Both sides have an irritating tendency to argue that the more extreme opinions associated with their side are actually rare (and being overemphasized by their opponents) and that the extreme opinions associated with the other side are actually common (and being downplayed by their opponents). Theoretically, one of the ways we're supposed to get a more precise idea about the level of support for certain ideas (and people) is by asking about those ideas in a systematic fashion - or polling. Realistically, the polls themselves become a point of contention, with both sides arguing about how accurate or relevant they are, and so having polls to talk about tends to change the shape of the argument rather than actually allowing one side or the other to win.
The data we get from polls is still a very useful thing to have, though. Since one of my favorite news organizations put out an article a week or so ago about proper use of polls, I figure now is as good a time as any to talk about it.
That article has a lot of good advice in it about what useful conclusions we can and can't make based on polling data, but it is strongly focused on presidential primary polls, and there's one mistake with polling in general that I'd like to talk about in more detail. Specifically, that would be jumping to conclusions based on data which in reality is a bit more nuanced. This is another (rare) moment where I legitimately can argue that both sides tend to fall short.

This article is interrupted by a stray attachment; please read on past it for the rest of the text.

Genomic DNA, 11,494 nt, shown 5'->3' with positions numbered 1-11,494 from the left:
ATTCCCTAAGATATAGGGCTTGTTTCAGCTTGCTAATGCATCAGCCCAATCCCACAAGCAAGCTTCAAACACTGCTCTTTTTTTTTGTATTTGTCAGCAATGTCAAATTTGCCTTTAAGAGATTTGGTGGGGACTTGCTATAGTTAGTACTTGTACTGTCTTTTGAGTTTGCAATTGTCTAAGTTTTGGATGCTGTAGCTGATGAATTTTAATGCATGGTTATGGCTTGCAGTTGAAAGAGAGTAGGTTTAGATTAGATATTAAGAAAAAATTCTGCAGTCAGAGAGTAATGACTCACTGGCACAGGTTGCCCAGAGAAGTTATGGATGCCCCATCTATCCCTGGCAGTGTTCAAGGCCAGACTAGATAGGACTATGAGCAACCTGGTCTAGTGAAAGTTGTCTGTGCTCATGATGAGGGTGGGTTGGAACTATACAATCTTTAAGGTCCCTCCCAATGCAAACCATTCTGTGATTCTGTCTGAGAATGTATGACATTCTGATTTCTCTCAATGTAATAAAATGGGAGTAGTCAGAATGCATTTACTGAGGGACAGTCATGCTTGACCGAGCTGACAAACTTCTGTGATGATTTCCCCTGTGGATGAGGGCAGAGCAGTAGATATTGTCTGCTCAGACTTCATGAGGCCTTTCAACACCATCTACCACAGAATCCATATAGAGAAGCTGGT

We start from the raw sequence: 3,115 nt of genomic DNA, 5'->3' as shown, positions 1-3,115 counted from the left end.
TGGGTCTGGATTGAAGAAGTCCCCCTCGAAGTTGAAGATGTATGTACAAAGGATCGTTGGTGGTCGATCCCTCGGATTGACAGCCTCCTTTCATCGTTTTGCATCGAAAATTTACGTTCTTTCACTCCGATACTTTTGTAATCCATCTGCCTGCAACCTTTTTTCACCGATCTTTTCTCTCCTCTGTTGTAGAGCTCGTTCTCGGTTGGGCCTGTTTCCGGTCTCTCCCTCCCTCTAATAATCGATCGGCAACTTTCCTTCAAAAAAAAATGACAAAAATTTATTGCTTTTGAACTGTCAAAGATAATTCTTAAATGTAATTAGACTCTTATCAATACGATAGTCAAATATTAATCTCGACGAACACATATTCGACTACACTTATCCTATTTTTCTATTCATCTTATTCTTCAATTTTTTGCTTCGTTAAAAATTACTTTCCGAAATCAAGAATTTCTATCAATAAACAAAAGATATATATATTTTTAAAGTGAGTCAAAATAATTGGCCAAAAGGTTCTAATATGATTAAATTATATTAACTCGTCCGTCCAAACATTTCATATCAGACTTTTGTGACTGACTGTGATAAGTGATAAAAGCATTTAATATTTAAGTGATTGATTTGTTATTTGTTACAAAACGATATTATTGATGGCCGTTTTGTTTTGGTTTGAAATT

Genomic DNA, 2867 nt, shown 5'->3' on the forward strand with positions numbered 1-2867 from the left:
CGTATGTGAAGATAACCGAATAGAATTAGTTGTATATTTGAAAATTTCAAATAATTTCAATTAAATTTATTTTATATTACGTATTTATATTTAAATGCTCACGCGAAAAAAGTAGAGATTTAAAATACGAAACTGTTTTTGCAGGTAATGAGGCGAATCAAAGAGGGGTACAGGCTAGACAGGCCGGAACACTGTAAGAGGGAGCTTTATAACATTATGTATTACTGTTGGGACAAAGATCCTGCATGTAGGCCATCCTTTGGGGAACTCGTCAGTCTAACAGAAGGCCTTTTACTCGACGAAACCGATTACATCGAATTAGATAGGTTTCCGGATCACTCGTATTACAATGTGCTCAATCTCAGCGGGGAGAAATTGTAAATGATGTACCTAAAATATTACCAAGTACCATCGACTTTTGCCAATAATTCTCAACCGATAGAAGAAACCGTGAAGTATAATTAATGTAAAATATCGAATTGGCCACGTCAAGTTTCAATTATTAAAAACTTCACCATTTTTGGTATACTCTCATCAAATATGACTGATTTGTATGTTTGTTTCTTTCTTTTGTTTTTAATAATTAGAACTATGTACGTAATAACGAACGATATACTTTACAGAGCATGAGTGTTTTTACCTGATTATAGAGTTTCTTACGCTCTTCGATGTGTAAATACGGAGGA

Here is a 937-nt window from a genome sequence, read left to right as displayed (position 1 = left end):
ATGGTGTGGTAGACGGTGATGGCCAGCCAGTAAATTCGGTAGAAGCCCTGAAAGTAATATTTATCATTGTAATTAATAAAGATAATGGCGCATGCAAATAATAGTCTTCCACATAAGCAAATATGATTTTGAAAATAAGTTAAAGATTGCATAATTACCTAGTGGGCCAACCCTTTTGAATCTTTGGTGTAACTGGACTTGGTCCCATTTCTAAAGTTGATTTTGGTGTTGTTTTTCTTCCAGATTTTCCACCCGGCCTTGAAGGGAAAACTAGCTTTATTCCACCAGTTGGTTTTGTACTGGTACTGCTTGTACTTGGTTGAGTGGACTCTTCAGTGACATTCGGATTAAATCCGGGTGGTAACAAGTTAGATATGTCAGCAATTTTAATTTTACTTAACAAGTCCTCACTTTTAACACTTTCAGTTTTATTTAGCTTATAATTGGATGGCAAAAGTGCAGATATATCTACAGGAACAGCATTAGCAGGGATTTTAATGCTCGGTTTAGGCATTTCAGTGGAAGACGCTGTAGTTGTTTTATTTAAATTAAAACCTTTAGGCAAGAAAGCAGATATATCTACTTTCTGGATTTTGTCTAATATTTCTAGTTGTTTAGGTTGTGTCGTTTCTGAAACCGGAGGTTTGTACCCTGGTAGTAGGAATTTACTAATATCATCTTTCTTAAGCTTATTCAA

A lot of the left-leaning people I know don't always look past the top-line numbers to ask about how the questions were asked or other factors that affect the survey. There's a lot of polling data out there which legitimately indicates that some liberal policies are popular, but if those policies are misunderstood or voters don't count those issues as their top priority, then that doesn't necessarily translate into popularity for liberal politicians themselves.
The right-leaning people I know, on the other hand, tend to discard a lot of polls entirely because they don't see how the data could possibly be accurate given what they see from their other sources of information. They give too much weight to the various sources of error and fail to realize that it is possible to compensate for them or compare these polls to their past performance to check them. Alternately, they don't apply the same suspicion to their other sources of information, many of which are less reliable than a properly conducted poll.
In both cases, there's a legitimate argument being made, focusing either on what makes the results reliable or on the sources of potential error. However, there's also a failure to look at possible counterarguments or alternate explanations, and accurately figuring out what's going on in the world requires avoiding that as best as possible.